• A spacecraft bound for Mercury recorded data while swinging around our planet, and that data was converted into sound.
  • Yes, in space no one can hear you scream, but this is still some chill stuff.

First off, let's be clear what we mean by "hear" here. (Here, here!)

Sound, as we know it, requires air. What our ears capture is actually oscillating waves of fluctuating air pressure. Cilia, fibers in our ears, respond to these fluctuations by firing off corresponding clusters of tones at different pitches to our brains. This is what we perceive as sound.

All of which is to say, sound requires air, and space is notoriously void of that. So, in terms of human-perceivable sound, it's silent out there. Nonetheless, there can be cyclical events in space — such as oscillating values in streams of captured data — that can be mapped to pitches, and thus made audible.

BepiColombo

Image source: European Space Agency

The European Space Agency's BepiColombo spacecraft took off from Kourou, French Guyana on October 20, 2019, on its way to Mercury. To reduce its speed for the proper trajectory to Mercury, BepiColombo executed a "gravity-assist flyby," slinging itself around the Earth before leaving home. Over the course of its 34-minute flyby, its two data recorders captured five data sets that Italy's National Institute for Astrophysics (INAF) enhanced and converted into sound waves.

Into and out of Earth's shadow

In April, BepiColombo began its closest approach to Earth, ranging from 256,393 kilometers (159,315 miles) to 129,488 kilometers (80,460 miles) away. The audio above starts as BepiColombo begins to sneak into the Earth's shadow facing away from the sun.

The data was captured by BepiColombo's Italian Spring Accelerometer (ISA) instrument. Says Carmelo Magnafico of the ISA team, "When the spacecraft enters the shadow and the force of the Sun disappears, we can hear a slight vibration. The solar panels, previously flexed by the Sun, then find a new balance. Upon exiting the shadow, we can hear the effect again."

In addition to making for some cool sounds, the phenomenon allowed the ISA team to confirm just how sensitive their instrument is. "This is an extraordinary situation," says Carmelo. "Since we started the cruise, we have only been in direct sunshine, so we did not have the possibility to check effectively whether our instrument is measuring the variations of the force of the sunlight."

When the craft arrives at Mercury, the ISA will be tasked with studying the planets gravity.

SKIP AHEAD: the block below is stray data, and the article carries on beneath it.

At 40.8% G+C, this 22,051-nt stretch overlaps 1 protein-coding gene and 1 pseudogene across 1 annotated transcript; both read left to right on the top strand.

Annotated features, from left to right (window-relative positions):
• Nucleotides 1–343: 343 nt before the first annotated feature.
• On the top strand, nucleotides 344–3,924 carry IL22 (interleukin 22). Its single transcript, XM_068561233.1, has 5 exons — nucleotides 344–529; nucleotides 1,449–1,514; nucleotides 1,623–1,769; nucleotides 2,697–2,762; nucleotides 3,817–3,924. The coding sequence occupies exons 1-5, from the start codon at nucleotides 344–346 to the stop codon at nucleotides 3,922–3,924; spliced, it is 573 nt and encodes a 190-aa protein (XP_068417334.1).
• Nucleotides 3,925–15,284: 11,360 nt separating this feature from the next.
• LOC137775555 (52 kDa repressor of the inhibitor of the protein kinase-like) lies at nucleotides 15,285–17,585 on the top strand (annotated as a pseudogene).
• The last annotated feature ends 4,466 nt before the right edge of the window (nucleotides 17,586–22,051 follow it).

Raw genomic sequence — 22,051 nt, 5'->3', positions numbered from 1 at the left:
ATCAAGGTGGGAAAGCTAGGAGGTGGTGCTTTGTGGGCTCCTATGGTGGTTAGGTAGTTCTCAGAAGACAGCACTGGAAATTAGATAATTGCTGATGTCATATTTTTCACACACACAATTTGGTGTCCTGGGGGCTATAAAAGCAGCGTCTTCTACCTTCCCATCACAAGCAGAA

Magentosphere melody

The second clip is derived from data captured by BepiColombo's MPO-MAG magnetometer, AKA MERMAG, as the craft traveled through Earth's magnetosphere, the area surrounding the planet that's determined by the its magnetic field.

BepiColombo eventually entered the hellish mangentosheath, the region battered by cosmic plasma from the sun before the craft passed into the relatively peaceful magentopause that marks the transition between the magnetosphere and Earth's own magnetic field.

MERMAG will map Mercury's magnetosphere, as well as the magnetic state of the planet's interior. As a secondary objective, it will assess the interaction of the solar wind, Mercury's magnetic field, and the planet, analyzing the dynamics of the magnetosphere and its interaction with Mercury.

Recording session over, BepiColombo is now slipping through space silently with its arrival at Mercury planned for 2025.

Learn the Netflix model of high-performing teams

Erin Meyer explains the keeper test and how it can make or break a team.

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  • There are numerous strategies for building and maintaining a high-performing team, but unfortunately they are not plug-and-play. What works for some companies will not necessarily work for others. Erin Meyer, co-author of No Rules Rules: Netflix and the Culture of Reinvention, shares one alternative employed by one of the largest tech and media services companies in the world.
  • Instead of the 'Rank and Yank' method once used by GE, Meyer explains how Netflix managers use the 'keeper test' to determine if employees are crucial pieces of the larger team and are worth fighting to keep.
  • "An individual performance problem is a systemic problem that impacts the entire team," she says. This is a valuable lesson that could determine whether the team fails or whether an organization advances to the next level.
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Photo by Martin Adams on Unsplash